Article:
The purpose of this study is to examine and compare the effects of emotional and task conflict on team performance and member satisfaction in two distinct cultures, Brazil and The Netherlands.
A survey with 366 team members and interviews with 20 team managers were conducted. To analyse data and test the proposed hypotheses, hierarchical regression analyses were used.
Findings suggest that cultural differences between these two countries not only influence the way intragroup conflict is experienced, but also its impact on members' satisfaction and group performance. In Brazil, emotional and task conflict were both negatively associated with individuals' satisfaction and perceived team performance, while in The Netherlands no significant relationships were found between both types of conflict and team performance.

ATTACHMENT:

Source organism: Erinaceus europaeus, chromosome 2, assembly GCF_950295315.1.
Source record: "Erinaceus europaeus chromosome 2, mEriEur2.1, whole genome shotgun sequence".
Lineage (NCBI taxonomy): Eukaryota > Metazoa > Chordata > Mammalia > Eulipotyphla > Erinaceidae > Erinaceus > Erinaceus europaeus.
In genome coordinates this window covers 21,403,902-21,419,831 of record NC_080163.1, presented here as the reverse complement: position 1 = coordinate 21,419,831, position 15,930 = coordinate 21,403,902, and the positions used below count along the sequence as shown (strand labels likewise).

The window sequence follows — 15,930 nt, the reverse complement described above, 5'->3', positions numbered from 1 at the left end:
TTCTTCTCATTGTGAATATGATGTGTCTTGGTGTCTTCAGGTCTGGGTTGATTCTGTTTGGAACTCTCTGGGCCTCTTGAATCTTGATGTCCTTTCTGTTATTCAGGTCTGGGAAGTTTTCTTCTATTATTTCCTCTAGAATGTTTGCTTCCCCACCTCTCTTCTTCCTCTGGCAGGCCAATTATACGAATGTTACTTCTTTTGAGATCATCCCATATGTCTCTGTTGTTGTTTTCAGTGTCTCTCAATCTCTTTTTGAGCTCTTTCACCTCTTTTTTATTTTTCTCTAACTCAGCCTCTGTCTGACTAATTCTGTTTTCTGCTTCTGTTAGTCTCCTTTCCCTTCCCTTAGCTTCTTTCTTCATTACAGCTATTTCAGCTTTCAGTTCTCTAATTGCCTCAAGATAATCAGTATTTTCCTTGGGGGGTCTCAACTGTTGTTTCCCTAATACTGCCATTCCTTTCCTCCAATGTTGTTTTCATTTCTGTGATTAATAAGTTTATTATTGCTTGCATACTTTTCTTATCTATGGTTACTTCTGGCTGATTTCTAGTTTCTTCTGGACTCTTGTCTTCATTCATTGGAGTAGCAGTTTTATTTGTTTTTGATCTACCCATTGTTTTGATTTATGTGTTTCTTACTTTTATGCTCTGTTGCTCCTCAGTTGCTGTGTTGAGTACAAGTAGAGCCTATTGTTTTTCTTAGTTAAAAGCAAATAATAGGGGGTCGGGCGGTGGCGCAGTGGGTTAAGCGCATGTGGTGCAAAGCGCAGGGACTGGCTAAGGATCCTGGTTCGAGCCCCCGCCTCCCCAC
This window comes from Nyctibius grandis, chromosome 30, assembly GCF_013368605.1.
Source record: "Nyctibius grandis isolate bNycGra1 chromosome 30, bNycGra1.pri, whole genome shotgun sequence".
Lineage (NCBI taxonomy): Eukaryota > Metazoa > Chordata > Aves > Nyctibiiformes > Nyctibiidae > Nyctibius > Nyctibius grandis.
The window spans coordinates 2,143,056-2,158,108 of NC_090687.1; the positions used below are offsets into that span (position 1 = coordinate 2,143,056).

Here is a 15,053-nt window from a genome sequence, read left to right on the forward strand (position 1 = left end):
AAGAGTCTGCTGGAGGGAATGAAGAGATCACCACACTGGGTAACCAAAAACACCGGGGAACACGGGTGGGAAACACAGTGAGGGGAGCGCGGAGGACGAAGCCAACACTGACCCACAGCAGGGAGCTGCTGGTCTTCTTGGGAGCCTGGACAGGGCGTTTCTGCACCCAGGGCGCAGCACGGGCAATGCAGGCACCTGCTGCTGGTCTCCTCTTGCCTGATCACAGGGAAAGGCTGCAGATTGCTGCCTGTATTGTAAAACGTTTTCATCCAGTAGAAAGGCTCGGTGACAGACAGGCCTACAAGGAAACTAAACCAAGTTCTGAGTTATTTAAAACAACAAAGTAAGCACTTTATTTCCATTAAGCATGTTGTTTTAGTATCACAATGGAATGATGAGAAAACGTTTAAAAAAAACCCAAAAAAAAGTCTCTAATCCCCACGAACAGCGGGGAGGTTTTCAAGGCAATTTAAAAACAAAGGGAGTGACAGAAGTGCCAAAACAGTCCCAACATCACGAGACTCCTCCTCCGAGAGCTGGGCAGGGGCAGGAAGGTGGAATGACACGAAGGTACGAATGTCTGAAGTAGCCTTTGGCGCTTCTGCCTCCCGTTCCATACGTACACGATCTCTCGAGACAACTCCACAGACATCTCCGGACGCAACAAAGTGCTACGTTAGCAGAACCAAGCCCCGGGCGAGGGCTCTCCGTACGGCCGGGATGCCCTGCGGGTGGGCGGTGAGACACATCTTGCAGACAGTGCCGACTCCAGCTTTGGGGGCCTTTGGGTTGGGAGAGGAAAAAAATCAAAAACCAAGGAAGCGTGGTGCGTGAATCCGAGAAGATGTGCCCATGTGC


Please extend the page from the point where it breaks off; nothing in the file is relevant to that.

Several limitations of this research must be recognized: the use of self‐report measures that may have some inherent social desirability bias; and the use of linear regressions to test relationships that may be non‐linear.
This paper shows that managers need to focus on differentiating emotional and task conflict and find ways to seize the potential of task‐related conflicts.
The paper sheds light on how culture influences intragroup conflict and its impact on team outcomes, enlightening the role of cultural context in conflict research.
Bisseling, D. and Sobral, F. (2011), "A cross‐cultural comparison of intragroup conflict in The Netherlands and Brazil", International Journal of Conflict Management, Vol. 22 No. 2, pp. 151-169. https://doi.org/10.1108/10444061111126684Download as .RIS
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